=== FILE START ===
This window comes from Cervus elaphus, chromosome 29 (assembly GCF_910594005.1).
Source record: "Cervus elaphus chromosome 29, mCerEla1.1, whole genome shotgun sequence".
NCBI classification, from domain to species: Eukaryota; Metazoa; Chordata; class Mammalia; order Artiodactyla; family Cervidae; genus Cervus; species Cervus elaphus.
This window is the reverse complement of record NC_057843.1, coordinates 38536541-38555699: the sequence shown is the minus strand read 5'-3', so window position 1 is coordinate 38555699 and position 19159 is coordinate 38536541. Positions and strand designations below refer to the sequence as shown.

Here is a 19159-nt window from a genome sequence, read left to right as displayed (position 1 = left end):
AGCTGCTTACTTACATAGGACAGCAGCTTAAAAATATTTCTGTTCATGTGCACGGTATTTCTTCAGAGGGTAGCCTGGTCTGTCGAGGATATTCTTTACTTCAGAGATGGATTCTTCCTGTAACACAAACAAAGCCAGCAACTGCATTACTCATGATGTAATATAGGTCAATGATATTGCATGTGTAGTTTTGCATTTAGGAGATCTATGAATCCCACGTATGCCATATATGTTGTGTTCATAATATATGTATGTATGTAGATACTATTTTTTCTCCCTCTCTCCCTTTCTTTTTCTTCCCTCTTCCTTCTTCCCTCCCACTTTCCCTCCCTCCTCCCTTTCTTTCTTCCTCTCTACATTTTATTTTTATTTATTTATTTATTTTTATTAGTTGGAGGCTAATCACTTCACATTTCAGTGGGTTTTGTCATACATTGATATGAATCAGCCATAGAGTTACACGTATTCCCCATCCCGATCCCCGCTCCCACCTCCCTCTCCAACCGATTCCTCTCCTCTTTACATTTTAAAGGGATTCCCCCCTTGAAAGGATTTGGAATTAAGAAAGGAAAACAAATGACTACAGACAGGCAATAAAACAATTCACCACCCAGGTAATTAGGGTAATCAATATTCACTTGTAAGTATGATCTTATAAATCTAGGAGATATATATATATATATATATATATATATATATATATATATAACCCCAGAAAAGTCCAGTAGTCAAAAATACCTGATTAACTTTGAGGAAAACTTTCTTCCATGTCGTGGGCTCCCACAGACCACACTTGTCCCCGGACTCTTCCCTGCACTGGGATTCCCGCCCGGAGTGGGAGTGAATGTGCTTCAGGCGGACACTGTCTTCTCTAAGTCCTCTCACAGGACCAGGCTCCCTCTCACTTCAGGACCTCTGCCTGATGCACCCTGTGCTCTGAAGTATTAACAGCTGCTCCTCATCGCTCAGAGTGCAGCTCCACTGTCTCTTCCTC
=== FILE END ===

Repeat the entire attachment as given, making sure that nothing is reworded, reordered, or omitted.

This window comes from Cervus elaphus, chromosome 29 (assembly GCF_910594005.1).
Source record: "Cervus elaphus chromosome 29, mCerEla1.1, whole genome shotgun sequence".
NCBI classification, from domain to species: Eukaryota; Metazoa; Chordata; class Mammalia; order Artiodactyla; family Cervidae; genus Cervus; species Cervus elaphus.
This window is the reverse complement of record NC_057843.1, coordinates 38536541-38555699: the sequence shown is the minus strand read 5'-3', so window position 1 is coordinate 38555699 and position 19159 is coordinate 38536541. Positions and strand designations below refer to the sequence as shown.

Here is a 19159-nt window from a genome sequence, read left to right as displayed (position 1 = left end):
AGCTGCTTACTTACATAGGACAGCAGCTTAAAAATATTTCTGTTCATGTGCACGGTATTTCTTCAGAGGGTAGCCTGGTCTGTCGAGGATATTCTTTACTTCAGAGATGGATTCTTCCTGTAACACAAACAAAGCCAGCAACTGCATTACTCATGATGTAATATAGGTCAATGATATTGCATGTGTAGTTTTGCATTTAGGAGATCTATGAATCCCACGTATGCCATATATGTTGTGTTCATAATATATGTATGTATGTAGATACTATTTTTTCTCCCTCTCTCCCTTTCTTTTTCTTCCCTCTTCCTTCTTCCCTCCCACTTTCCCTCCCTCCTCCCTTTCTTTCTTCCTCTCTACATTTTATTTTTATTTATTTATTTATTTTTATTAGTTGGAGGCTAATCACTTCACATTTCAGTGGGTTTTGTCATACATTGATATGAATCAGCCATAGAGTTACACGTATTCCCCATCCCGATCCCCGCTCCCACCTCCCTCTCCAACCGATTCCTCTCCTCTTTACATTTTAAAGGGATTCCCCCCTTGAAAGGATTTGGAATTAAGAAAGGAAAACAAATGACTACAGACAGGCAATAAAACAATTCACCACCCAGGTAATTAGGGTAATCAATATTCACTTGTAAGTATGATCTTATAAATCTAGGAGATATATATATATATATATATATATATATATATATATATATAACCCCAGAAAAGTCCAGTAGTCAAAAATACCTGATTAACTTTGAGGAAAACTTTCTTCCATGTCGTGGGCTCCCACAGACCACACTTGTCCCCGGACTCTTCCCTGCACTGGGATTCCCGCCCGGAGTGGGAGTGAATGTGCTTCAGGCGGACACTGTCTTCTCTAAGTCCTCTCACAGGACCAGGCTCCCTCTCACTTCAGGACCTCTGCCTGATGCACCCTGTGCTCTGAAGTATTAACAGCTGCTCCTCATCGCTCAGAGTGCAGCTCCACTGTCTCTTCCTC